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Mainstream, Vol XLVIII, No 46, November 6, 2010

Tribute to S.R. Sankaran

Wednesday 10 November 2010

[The following e-mail from S.P. Shukla was read out at a meeting held at the Council for Social Development, New Delhi on October 18, 2010 to offer homage to the memory of S.R. Shankaran. The e-mail was sent to Prof Manoranjan Mohanty in response to the latter’s mail to him giving the sad news of Sankaran’s demise.]


It is hard to recomcile with the fact that S.R. is no more. I came to know of his sudden demise only through this mail. We grew together in the IAS. Right from day one, back in 1957, one could mark him as extraordinary in the crowd of the would-be elite of the bureaucracy. We were again together in Delhi in the sixities, the seventies and later in the early nineties. All along he maintained his unmistakable solidarity with the poor and the marginalised. His self-effacing style of work was as unique as his sense of humour and, on occasions, his thornless satire.

He stubbornly refused to don the normal bureaucrat’s attire of the Delhi winter (he was always uncomfortable with anything formal or heavy) and jocularly described this was his way of sympathising with the “wollenless millions of Delhi”.

His years of Special Assistantship with Mohan Kumarmangalam, his Chief Secretaryship of Tripura, his term as Director of the Academy of Administration and finally his tenure as Secretary, Rural Development were rich with his own contributions. He was also privy to many events and decisions which could provide interesting material for good “stories”. But he warded off any queries with an almost apologetic smile. As a true civil servant belonging to the era preceding the burst of the visual electronic media, he preferred to remain in the background and nameless.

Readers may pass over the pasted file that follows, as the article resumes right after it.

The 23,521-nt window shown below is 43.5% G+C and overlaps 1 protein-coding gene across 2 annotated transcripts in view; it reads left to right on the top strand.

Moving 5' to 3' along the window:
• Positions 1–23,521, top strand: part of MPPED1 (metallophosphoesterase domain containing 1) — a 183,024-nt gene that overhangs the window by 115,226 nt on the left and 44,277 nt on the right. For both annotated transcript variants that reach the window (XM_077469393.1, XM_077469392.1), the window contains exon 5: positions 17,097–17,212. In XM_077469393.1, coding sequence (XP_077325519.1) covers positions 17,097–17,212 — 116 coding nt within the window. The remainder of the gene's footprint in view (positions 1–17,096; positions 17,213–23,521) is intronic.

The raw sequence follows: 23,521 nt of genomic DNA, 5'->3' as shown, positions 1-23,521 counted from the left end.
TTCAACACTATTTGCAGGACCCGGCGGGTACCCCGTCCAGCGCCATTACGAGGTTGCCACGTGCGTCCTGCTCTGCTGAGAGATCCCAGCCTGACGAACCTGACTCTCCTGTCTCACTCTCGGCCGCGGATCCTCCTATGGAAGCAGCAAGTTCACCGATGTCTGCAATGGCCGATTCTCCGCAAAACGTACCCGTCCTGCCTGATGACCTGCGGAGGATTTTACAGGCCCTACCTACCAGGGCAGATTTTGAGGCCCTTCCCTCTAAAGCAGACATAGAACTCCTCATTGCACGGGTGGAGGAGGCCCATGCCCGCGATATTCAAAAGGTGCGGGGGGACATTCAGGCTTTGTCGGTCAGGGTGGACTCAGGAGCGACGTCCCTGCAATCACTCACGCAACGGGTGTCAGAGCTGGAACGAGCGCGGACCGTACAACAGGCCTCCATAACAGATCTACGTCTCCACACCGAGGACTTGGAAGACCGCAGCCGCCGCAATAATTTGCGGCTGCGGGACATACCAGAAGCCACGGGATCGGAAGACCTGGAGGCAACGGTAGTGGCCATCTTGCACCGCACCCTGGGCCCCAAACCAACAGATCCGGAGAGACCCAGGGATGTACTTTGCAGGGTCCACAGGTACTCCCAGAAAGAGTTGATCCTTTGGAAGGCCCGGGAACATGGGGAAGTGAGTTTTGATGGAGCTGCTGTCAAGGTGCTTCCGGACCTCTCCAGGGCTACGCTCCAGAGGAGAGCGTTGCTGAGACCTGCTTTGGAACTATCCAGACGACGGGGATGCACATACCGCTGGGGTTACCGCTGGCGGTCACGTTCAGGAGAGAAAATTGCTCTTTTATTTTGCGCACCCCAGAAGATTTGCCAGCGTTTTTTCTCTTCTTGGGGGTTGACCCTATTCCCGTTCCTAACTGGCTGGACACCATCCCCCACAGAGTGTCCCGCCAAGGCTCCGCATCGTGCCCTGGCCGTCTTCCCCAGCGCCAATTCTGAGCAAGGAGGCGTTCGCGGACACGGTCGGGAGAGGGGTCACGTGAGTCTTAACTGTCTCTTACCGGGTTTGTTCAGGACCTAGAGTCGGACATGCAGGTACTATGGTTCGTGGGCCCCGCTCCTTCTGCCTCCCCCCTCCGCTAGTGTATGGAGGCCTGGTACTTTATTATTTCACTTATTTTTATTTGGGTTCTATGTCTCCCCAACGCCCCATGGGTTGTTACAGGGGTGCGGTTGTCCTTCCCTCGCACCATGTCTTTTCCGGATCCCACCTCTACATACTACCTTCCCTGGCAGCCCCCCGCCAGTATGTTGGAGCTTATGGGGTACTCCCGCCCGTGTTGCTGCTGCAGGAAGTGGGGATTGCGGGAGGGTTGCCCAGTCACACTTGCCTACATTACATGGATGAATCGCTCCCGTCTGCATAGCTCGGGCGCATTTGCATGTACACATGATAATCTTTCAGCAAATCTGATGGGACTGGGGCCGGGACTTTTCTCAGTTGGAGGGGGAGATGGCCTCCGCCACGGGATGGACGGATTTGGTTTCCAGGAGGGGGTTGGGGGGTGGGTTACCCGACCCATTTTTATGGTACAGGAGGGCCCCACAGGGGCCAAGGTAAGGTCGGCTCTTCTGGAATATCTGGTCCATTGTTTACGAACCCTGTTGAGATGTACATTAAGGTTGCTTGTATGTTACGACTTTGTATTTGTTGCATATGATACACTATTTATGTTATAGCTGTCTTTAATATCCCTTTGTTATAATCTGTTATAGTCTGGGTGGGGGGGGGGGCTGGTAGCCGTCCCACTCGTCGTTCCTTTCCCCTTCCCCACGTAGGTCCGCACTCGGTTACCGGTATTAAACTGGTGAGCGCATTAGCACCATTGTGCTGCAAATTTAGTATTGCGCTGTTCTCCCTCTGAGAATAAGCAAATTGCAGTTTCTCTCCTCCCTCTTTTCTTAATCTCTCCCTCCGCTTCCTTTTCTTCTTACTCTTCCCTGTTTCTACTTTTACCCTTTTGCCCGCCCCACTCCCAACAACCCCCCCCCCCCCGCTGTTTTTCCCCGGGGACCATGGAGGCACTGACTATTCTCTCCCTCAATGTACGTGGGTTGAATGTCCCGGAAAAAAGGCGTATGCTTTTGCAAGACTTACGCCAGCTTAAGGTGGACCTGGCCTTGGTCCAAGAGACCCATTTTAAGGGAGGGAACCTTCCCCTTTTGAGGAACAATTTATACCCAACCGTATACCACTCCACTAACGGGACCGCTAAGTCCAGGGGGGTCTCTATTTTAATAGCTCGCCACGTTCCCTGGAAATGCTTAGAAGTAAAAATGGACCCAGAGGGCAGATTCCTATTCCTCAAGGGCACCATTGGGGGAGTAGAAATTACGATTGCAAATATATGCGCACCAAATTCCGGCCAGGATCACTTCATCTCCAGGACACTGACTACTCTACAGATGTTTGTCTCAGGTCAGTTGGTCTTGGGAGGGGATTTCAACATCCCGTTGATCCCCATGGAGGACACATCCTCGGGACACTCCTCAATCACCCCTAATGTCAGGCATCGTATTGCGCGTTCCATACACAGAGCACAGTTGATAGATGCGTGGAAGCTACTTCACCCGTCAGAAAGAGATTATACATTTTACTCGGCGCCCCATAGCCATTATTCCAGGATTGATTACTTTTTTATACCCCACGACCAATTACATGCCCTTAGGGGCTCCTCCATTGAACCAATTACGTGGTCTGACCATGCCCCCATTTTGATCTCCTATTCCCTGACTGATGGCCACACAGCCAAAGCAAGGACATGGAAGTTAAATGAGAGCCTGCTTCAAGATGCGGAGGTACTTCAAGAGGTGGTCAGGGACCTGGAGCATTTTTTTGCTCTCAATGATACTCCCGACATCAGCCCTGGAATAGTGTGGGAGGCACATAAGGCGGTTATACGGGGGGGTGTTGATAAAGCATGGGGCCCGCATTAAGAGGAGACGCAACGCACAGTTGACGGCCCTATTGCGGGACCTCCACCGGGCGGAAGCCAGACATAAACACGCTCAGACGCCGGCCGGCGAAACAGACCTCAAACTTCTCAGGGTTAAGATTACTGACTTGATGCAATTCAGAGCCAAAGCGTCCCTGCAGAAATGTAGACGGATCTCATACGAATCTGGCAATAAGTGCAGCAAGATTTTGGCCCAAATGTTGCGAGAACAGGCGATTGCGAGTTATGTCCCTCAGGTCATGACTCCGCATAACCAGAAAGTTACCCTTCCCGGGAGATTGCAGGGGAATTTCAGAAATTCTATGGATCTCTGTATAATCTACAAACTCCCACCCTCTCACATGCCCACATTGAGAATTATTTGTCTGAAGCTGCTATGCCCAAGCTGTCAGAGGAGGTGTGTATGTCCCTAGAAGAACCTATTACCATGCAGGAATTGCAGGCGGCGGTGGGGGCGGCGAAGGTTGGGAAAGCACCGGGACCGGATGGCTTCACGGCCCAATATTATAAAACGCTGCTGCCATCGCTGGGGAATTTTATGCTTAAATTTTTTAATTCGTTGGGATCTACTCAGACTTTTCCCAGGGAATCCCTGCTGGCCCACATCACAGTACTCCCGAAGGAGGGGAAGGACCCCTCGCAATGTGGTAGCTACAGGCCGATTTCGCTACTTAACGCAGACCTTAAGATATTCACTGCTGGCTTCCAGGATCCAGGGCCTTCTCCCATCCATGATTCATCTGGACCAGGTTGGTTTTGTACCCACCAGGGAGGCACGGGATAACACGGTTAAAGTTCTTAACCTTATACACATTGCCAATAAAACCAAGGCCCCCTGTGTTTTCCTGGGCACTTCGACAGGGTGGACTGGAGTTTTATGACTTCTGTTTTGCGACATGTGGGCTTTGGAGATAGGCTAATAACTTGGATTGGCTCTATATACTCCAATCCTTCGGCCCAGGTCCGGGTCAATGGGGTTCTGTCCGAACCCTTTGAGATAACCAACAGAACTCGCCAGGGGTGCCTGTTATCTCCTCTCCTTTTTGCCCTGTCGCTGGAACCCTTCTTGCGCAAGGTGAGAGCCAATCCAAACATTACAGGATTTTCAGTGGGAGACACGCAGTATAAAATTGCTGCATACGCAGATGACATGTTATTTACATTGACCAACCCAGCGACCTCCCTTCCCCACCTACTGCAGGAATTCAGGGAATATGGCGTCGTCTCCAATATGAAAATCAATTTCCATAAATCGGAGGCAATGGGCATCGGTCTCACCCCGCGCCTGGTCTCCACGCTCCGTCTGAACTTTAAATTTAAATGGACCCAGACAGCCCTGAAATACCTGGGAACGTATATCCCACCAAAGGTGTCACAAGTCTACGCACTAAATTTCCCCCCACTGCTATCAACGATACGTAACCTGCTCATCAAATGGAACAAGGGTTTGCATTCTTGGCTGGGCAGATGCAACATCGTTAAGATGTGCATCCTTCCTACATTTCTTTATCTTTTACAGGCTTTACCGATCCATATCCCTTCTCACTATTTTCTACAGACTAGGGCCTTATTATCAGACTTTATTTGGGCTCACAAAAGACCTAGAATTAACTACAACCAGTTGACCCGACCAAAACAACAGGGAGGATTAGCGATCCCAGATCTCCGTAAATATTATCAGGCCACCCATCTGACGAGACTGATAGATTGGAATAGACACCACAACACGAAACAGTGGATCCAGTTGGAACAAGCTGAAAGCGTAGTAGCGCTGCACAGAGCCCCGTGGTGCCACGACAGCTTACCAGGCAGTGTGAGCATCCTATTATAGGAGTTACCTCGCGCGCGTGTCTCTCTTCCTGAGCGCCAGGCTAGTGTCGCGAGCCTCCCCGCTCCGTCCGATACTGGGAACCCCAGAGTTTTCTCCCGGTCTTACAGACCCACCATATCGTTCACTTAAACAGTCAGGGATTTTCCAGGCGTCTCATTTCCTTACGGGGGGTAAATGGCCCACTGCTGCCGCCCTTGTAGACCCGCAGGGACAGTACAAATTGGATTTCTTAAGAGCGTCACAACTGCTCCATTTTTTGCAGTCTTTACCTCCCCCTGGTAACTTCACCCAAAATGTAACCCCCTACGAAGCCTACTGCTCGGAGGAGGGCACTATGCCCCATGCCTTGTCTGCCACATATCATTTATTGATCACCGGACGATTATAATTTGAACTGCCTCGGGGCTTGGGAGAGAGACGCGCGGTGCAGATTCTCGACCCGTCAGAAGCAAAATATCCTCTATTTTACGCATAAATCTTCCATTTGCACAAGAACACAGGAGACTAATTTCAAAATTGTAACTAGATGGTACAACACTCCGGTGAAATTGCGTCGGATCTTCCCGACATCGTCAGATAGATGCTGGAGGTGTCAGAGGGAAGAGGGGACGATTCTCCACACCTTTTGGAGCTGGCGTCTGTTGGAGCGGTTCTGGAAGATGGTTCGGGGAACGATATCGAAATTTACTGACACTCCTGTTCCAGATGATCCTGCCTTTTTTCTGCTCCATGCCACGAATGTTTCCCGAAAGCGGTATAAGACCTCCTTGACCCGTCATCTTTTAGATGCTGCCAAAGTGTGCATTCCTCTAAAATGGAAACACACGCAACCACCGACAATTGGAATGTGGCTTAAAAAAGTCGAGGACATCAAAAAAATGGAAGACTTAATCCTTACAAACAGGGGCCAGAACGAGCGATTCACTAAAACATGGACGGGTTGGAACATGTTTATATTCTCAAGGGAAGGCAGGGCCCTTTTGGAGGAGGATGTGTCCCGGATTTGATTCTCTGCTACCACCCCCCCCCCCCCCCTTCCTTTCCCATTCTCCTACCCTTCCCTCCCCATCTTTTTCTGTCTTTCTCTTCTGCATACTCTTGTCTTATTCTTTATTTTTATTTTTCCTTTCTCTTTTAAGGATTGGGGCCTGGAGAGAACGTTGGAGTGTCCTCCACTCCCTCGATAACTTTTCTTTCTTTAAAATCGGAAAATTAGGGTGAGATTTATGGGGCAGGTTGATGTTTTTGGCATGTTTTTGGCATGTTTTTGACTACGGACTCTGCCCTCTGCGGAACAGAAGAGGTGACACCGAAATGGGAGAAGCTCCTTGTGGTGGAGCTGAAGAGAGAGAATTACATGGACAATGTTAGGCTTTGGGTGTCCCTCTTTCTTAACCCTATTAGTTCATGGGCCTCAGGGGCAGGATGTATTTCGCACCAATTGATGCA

IN his post-retirement years, his was a signal contribution towards ‘searching for space for genuinely democratic politics’ in Andhra Pradesh. He was unique in securing the trust of the opposite ends of the violent strife at least for a while when the negotiations were on. It was tragic that the effort did not succeed. His anguish at the failure was palpable.

Sankaran abhorred formality and protocol. He systematically shunned any public honour. I know how he quietly declined the high Padma award that was offered to him and did that with such effortless ease, no fuss or noise.

Sankaran will be remembered not simply as a very gifted and able civil servant, which he undoubtedly was, but more as a sensitive human being with innate empathy for the poor and the marginalised. And for his true Gandhian style of trying to put in practice what he believed.

The author is a former Finance Secretary, Government of India.

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